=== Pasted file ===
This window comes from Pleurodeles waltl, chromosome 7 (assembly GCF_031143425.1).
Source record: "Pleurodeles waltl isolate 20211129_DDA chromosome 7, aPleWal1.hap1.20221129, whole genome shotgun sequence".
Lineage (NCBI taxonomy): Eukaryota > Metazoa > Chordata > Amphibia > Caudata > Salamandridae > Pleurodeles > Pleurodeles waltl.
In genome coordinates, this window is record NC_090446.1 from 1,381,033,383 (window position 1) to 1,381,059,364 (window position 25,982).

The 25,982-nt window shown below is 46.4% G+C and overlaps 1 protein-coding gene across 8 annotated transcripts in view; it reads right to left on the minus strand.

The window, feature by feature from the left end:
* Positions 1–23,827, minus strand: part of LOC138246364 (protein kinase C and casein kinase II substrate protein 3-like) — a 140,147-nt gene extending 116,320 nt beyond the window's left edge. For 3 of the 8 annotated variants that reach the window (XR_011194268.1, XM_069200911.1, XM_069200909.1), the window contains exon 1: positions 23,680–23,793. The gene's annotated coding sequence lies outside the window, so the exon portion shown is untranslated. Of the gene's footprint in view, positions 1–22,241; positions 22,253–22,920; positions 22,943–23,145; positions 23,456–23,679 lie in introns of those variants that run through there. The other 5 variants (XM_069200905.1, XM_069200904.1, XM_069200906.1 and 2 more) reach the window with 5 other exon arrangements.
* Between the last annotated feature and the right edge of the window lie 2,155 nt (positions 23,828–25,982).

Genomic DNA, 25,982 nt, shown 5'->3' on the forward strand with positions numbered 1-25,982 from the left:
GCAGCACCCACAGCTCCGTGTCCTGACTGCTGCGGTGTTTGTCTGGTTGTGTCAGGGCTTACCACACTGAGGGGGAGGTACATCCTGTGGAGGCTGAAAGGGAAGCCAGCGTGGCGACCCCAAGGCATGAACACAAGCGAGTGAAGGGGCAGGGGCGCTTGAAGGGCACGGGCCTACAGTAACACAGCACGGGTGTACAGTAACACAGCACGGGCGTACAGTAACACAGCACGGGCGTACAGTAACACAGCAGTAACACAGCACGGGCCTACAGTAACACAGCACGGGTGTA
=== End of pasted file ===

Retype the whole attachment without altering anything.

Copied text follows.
This window comes from Pleurodeles waltl, chromosome 7 (assembly GCF_031143425.1).
Source record: "Pleurodeles waltl isolate 20211129_DDA chromosome 7, aPleWal1.hap1.20221129, whole genome shotgun sequence".
Lineage (NCBI taxonomy): Eukaryota > Metazoa > Chordata > Amphibia > Caudata > Salamandridae > Pleurodeles > Pleurodeles waltl.
In genome coordinates, this window is record NC_090446.1 from 1,381,033,383 (window position 1) to 1,381,059,364 (window position 25,982).

The 25,982-nt window shown below is 46.4% G+C and overlaps 1 protein-coding gene across 8 annotated transcripts in view; it reads right to left on the minus strand.

The window, feature by feature from the left end:
* Positions 1–23,827, minus strand: part of LOC138246364 (protein kinase C and casein kinase II substrate protein 3-like) — a 140,147-nt gene extending 116,320 nt beyond the window's left edge. For 3 of the 8 annotated variants that reach the window (XR_011194268.1, XM_069200911.1, XM_069200909.1), the window contains exon 1: positions 23,680–23,793. The gene's annotated coding sequence lies outside the window, so the exon portion shown is untranslated. Of the gene's footprint in view, positions 1–22,241; positions 22,253–22,920; positions 22,943–23,145; positions 23,456–23,679 lie in introns of those variants that run through there. The other 5 variants (XM_069200905.1, XM_069200904.1, XM_069200906.1 and 2 more) reach the window with 5 other exon arrangements.
* Between the last annotated feature and the right edge of the window lie 2,155 nt (positions 23,828–25,982).

Genomic DNA, 25,982 nt, shown 5'->3' on the forward strand with positions numbered 1-25,982 from the left:
GCAGCACCCACAGCTCCGTGTCCTGACTGCTGCGGTGTTTGTCTGGTTGTGTCAGGGCTTACCACACTGAGGGGGAGGTACATCCTGTGGAGGCTGAAAGGGAAGCCAGCGTGGCGACCCCAAGGCATGAACACAAGCGAGTGAAGGGGCAGGGGCGCTTGAAGGGCACGGGCCTACAGTAACACAGCACGGGTGTACAGTAACACAGCACGGGCGTACAGTAACACAGCACGGGCGTACAGTAACACAGCAGTAACACAGCACGGGCCTACAGTAACACAGCACGGGTGTA